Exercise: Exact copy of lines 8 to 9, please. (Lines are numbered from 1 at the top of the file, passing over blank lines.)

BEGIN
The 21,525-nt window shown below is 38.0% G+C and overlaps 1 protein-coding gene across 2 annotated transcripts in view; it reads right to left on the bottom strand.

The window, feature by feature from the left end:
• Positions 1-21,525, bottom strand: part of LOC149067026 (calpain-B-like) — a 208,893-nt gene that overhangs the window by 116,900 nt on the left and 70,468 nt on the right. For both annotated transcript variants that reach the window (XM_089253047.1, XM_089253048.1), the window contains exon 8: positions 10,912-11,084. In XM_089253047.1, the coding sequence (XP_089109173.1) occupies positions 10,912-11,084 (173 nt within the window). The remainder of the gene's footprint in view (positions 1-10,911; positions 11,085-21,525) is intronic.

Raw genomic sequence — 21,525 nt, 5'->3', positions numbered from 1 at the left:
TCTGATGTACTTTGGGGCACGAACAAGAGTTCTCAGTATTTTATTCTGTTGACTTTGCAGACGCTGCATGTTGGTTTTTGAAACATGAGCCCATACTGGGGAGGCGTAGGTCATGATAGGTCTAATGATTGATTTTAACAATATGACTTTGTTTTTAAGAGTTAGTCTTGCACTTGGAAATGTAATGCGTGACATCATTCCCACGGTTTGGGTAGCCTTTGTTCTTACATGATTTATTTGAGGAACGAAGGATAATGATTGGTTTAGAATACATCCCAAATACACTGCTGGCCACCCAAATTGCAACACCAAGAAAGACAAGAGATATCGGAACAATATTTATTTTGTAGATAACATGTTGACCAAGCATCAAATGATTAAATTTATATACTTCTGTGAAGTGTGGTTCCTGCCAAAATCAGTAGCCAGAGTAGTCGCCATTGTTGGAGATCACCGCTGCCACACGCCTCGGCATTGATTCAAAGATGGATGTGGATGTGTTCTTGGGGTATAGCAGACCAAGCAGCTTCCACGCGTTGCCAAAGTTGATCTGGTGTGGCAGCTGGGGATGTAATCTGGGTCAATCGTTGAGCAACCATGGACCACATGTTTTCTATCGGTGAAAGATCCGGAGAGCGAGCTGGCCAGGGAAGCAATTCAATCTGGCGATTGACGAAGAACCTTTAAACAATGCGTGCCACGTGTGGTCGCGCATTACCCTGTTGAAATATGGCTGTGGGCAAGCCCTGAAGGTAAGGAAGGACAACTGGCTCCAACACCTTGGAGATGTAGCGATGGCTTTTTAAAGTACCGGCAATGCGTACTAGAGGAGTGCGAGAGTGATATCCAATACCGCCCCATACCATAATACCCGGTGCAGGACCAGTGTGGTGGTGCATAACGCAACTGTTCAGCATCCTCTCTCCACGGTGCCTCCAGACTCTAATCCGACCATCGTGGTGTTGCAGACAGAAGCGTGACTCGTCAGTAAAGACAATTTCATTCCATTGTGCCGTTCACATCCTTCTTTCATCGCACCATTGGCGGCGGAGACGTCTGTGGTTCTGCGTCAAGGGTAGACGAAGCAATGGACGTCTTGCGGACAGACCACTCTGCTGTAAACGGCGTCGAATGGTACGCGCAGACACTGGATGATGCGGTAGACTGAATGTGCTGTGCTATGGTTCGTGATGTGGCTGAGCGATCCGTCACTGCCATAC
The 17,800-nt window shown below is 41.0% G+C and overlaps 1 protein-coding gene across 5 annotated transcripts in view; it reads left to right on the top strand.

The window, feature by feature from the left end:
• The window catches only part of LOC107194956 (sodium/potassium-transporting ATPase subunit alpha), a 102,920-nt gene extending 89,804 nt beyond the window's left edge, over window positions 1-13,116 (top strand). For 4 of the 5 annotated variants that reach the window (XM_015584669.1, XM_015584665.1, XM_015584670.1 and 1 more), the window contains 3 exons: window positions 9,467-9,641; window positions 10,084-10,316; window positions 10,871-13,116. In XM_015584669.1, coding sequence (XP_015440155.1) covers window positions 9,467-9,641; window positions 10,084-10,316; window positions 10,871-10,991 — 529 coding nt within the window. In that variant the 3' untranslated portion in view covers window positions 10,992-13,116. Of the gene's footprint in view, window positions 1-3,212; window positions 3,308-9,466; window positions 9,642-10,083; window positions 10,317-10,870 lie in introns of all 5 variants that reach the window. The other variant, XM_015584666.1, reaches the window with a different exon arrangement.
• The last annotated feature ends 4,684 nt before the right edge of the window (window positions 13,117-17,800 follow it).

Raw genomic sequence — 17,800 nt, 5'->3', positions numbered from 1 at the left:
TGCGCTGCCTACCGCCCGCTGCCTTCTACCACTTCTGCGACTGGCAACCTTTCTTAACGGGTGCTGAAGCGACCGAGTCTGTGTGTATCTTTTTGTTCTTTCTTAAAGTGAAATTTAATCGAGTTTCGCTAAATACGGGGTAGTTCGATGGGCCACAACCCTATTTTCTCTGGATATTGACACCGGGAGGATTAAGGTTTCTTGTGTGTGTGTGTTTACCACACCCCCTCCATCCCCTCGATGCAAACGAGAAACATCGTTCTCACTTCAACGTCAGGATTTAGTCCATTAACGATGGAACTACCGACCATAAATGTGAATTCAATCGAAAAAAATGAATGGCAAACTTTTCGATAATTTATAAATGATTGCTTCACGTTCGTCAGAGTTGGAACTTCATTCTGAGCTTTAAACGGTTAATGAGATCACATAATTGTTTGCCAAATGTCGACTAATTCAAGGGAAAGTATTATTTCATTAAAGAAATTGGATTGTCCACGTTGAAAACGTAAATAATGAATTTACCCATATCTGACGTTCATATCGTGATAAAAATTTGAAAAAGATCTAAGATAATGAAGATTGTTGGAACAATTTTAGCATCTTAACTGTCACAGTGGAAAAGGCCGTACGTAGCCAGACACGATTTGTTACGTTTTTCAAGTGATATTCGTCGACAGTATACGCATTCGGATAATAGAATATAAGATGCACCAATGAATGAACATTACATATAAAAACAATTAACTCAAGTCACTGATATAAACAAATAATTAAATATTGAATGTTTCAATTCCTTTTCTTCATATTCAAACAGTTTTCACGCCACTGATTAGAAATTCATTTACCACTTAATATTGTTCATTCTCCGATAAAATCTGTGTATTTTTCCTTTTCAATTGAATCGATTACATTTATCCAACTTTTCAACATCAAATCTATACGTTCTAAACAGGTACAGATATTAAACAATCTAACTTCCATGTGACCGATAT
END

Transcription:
• The window catches only part of LOC107194956 (sodium/potassium-transporting ATPase subunit alpha), a 102,920-nt gene extending 89,804 nt beyond the window's left edge, over window positions 1-13,116 (top strand). For 4 of the 5 annotated variants that reach the window (XM_015584669.1, XM_015584665.1, XM_015584670.1 and 1 more), the window contains 3 exons: window positions 9,467-9,641; window positions 10,084-10,316; window positions 10,871-13,116. In XM_015584669.1, coding sequence (XP_015440155.1) covers window positions 9,467-9,641; window positions 10,084-10,316; window positions 10,871-10,991 — 529 coding nt within the window. In that variant the 3' untranslated portion in view covers window positions 10,992-13,116. Of the gene's footprint in view, window positions 1-3,212; window positions 3,308-9,466; window positions 9,642-10,083; window positions 10,317-10,870 lie in introns of all 5 variants that reach the window. The other variant, XM_015584666.1, reaches the window with a different exon arrangement.
• The last annotated feature ends 4,684 nt before the right edge of the window (window positions 13,117-17,800 follow it).